An Epigenetic Mechanism Underlying Doxorubicin Induced EMT in the Human BGC-823 Gastric Cancer Cell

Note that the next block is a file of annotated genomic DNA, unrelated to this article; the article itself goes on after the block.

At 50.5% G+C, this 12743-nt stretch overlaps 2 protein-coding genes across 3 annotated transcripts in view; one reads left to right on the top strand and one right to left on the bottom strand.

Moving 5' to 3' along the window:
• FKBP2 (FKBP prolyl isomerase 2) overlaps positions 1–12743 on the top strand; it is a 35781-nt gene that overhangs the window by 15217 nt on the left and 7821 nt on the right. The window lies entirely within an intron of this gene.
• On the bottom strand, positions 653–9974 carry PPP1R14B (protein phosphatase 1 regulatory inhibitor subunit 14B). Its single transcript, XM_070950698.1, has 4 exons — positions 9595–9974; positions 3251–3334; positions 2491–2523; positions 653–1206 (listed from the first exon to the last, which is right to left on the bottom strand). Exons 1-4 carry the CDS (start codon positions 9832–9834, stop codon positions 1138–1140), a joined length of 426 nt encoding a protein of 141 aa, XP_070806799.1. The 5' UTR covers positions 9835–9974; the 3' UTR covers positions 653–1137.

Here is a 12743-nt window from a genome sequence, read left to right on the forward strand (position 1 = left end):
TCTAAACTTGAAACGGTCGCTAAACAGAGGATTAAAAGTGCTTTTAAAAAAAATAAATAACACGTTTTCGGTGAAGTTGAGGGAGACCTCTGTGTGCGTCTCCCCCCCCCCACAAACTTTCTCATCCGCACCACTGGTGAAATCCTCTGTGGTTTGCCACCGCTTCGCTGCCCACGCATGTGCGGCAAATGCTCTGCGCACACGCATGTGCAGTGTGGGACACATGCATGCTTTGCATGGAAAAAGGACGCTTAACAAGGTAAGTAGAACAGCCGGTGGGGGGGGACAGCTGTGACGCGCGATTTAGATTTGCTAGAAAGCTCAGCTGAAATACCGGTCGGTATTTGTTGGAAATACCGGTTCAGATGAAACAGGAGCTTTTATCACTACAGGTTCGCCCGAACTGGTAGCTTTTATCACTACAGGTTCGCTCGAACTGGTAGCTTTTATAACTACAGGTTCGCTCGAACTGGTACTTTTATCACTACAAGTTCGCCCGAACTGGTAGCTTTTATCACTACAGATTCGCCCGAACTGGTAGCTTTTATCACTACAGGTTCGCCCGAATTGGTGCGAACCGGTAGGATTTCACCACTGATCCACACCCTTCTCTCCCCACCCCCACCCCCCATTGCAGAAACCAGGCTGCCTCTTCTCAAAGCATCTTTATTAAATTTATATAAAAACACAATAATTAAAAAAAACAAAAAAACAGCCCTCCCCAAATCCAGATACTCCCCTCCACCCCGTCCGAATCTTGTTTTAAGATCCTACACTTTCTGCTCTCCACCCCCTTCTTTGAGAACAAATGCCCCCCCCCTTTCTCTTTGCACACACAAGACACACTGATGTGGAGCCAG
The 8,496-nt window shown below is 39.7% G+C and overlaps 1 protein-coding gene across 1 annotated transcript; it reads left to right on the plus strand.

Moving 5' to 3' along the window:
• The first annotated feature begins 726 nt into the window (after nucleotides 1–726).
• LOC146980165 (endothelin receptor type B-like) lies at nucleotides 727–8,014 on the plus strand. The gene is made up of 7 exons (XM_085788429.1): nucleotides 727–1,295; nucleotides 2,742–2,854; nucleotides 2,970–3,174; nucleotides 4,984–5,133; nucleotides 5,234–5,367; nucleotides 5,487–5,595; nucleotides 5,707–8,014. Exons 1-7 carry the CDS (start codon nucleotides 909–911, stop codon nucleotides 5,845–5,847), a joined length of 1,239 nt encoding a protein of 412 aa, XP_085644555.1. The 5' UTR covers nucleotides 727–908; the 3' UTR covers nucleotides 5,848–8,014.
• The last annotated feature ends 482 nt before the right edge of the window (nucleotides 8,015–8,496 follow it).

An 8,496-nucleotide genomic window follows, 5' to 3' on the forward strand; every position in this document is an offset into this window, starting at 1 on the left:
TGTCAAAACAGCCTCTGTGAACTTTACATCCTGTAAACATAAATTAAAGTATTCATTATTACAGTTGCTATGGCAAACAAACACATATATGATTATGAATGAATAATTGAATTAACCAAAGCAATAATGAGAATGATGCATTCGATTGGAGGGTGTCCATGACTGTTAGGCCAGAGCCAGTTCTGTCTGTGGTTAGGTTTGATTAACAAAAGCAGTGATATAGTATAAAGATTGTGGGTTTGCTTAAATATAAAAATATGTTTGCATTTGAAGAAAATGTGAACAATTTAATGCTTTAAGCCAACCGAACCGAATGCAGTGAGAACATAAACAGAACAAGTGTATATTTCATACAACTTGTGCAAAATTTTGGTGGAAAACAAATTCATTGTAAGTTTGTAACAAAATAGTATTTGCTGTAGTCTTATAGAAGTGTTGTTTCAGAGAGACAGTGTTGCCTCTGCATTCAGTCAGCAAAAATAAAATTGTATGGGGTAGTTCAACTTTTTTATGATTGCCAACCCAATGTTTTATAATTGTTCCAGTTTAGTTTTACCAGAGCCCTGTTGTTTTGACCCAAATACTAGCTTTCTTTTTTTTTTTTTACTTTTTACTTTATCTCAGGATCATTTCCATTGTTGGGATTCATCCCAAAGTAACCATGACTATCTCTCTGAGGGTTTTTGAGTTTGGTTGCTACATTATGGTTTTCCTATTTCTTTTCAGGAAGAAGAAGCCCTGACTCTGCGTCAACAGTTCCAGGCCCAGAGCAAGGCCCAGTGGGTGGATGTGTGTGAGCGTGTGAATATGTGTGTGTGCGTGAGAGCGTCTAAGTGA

The epithelial to mesenchymal transition (EMT) is a key step during embryonic morphogenesis and playsan important role in drug resistance and metastasis in diverse solid tumors. We previously reported that 48 htreatment of anti-cancer drug doxorubicin could induce EMT in human gastric cancer BGC-823 cells. However,the long term effects of this transient drug treatment were unknown. In this study we found that after 48 htreatment with 0.1 μg/ml doxorubicin, most cells died during next week, while a minor population of cellssurvived and formed colonies. We propagated the surviving cells in drug free medium and found that theselong term cultured drug survival cells (abbreviated as ltDSCs) retained a mesenchymal-like cell morphology,and expressed high levels of EMT-related molecules such as vimentin, twist and β-catenin. The expression ofchromatin reprogramming factors, Oct4 and c-myc, were also higher in ltDSCs than parental cells. We furtherdemonstrated that the protein level of p300 was upregulated in ltDSCs, and inhibition of p300 by siRNAsuppressed the expression of vimentin. Moreover, the ltDSCs had higher colony forming ability and were moredrug resistant when compared to parental cells. Our results suggested that an epigenetic mechanism is involvedin the EMT of ltDSCs.